The total solar eclipse of 2017 was an incredible spectacle seen by millions of people across America. But humans weren’t the only ones that stopped what they were doing during this phenomenon. Bees across the US also took a break from working – and they did so all of a sudden.
The eclipse provided an opportunity for many scientists to study animal behavior during an eclipse. This is the first study published on how bees’ behavior is affected during an eclipse. As reported in the Annals of the Entomological Society of America, researchers had citizen scientists and elementary school classrooms set up acoustic monitoring stations to record the buzzing of bees, a method that had previously successfully monitored bee pollination. On August 21, 2017, the 16 stations set up in Oregon, Idaho, and Missouri all recorded the same thing: the bees stopped working.
“We anticipated, based on the smattering of reports in the literature, that bee activity would drop as light dimmed during the eclipse, and would reach a minimum at totality [the darkest period],” lead author Dr Candace Galen, professor of biological sciences at the University of Missouri, said in a statement.
“But, we had not expected that the change would be so abrupt, that bees would continue flying up until totality and only then stop, completely. It was like ‘lights out’ at summer camp! That surprised us.”
Bees tend to fly more slowly as night falls, and they are usually back in their hives by the time it gets dark. In the monitoring stations, the scientists recorded bees being active during the partial eclipse phases, but only a single solitary bee was detected between all 16 stations buzzing during totality. Interestingly the researchers report that the bees were still active just before and just after totality but their flights tended to be longer, indicating they slowed down. This suggests that they were responding to environmental cues, like light, although it’s not clear if they flew back to their hive or just stopped buzzing wherever they were during the eclipse.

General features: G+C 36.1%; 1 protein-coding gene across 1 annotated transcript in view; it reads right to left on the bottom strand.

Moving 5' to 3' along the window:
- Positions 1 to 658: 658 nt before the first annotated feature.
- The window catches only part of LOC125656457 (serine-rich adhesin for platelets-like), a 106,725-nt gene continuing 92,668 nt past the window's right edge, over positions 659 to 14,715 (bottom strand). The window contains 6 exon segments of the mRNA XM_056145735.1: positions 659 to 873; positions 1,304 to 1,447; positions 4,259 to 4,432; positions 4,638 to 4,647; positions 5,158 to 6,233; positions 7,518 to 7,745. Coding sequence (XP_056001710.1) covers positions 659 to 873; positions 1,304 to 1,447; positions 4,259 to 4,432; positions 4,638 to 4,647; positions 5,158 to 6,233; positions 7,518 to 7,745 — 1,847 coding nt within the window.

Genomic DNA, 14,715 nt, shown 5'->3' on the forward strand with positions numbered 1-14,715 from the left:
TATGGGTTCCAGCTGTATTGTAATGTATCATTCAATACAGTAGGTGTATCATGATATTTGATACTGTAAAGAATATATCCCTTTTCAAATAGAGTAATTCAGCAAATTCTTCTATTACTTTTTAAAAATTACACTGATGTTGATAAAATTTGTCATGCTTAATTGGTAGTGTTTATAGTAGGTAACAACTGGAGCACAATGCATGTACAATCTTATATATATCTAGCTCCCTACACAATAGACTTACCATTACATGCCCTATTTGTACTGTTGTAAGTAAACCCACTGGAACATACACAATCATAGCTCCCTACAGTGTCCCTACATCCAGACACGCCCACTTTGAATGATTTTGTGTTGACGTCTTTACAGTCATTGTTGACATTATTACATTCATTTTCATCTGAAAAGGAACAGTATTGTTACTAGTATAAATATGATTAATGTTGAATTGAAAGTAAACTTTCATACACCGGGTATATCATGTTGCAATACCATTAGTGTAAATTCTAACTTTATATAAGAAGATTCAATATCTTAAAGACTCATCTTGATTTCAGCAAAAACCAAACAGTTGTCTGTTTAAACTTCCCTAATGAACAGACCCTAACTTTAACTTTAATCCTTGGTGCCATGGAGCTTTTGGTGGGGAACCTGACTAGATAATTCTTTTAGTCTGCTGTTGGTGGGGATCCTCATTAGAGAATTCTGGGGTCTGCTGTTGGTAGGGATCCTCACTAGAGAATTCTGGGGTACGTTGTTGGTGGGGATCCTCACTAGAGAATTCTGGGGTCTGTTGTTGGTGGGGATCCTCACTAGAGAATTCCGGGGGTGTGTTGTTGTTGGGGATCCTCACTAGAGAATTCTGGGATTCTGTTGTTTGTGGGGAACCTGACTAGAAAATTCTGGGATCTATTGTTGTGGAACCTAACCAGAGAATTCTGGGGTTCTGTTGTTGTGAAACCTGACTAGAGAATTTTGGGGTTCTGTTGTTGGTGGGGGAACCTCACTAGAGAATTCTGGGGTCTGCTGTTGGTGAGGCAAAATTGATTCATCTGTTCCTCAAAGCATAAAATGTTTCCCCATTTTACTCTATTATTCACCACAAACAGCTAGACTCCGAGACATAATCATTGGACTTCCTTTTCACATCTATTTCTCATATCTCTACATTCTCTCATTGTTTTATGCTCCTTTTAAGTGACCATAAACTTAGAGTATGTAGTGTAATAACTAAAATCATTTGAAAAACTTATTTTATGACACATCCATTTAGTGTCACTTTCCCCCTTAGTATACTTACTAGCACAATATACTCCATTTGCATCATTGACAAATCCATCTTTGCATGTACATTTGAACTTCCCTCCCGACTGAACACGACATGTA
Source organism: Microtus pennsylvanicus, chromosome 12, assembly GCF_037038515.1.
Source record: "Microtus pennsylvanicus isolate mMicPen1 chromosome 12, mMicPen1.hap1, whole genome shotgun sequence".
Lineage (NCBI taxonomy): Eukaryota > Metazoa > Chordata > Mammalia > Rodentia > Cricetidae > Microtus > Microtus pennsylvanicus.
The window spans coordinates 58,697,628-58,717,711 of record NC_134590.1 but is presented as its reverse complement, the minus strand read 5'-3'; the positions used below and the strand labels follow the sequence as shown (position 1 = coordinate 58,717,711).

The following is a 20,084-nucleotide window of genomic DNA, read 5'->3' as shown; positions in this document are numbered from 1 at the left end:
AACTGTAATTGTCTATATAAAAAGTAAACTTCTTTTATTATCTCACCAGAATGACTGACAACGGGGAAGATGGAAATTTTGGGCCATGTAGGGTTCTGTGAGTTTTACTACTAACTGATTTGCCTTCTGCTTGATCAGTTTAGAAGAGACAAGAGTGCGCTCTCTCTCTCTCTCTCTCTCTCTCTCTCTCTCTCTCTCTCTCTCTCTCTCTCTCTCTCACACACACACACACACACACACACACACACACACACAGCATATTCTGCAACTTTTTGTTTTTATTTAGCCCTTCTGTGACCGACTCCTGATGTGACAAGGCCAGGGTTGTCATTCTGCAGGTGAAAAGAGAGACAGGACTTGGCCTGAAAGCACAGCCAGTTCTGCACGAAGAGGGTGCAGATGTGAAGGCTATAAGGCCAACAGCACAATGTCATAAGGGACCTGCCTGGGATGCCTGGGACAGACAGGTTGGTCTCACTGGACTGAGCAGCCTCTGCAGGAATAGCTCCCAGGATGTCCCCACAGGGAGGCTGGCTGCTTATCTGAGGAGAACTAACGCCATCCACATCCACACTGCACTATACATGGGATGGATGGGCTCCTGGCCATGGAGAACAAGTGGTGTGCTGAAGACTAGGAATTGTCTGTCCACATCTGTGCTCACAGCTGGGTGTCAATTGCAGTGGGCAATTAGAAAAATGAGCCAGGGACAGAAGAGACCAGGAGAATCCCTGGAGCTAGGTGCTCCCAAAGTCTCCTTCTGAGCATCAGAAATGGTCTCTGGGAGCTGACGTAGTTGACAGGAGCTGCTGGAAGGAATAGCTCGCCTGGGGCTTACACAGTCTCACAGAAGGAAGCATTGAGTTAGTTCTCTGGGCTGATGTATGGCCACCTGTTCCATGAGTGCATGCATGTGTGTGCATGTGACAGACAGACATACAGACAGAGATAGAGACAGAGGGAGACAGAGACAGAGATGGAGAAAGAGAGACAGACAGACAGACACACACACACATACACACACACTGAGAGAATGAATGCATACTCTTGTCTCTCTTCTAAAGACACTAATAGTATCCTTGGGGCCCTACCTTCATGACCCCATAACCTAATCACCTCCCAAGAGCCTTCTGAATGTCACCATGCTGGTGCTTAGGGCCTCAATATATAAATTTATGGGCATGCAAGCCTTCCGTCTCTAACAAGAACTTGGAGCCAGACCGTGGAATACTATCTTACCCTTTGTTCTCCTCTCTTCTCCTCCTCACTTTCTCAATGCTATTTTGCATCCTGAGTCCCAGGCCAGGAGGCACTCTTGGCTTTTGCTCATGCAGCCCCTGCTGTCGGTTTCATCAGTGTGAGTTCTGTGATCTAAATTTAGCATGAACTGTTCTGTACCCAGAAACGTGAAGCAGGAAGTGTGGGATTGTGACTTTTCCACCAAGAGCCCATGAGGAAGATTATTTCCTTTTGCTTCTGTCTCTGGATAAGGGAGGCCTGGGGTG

“The eclipse gave us an opportunity to ask whether the novel environmental context – mid-day, open skies – would alter the bees’ behavioral response to dim light and darkness,” Dr Galen said. “As we found, complete darkness elicits the same behavior in bees, regardless of timing or context. And that’s new information about bee cognition.”
Plus, “The total solar eclipse was a complete crowd-pleaser, and it was great fun to hitch bee research to its tidal wave of enthusiasm,” she added.
The next total solar eclipse to cross North America will be on April 8, 2024, and the team is preparing a more sophisticated audio analysis to investigate bee behavior in more detail. Given this first important contribution, we’re sure they’ll find plenty of people willing to help.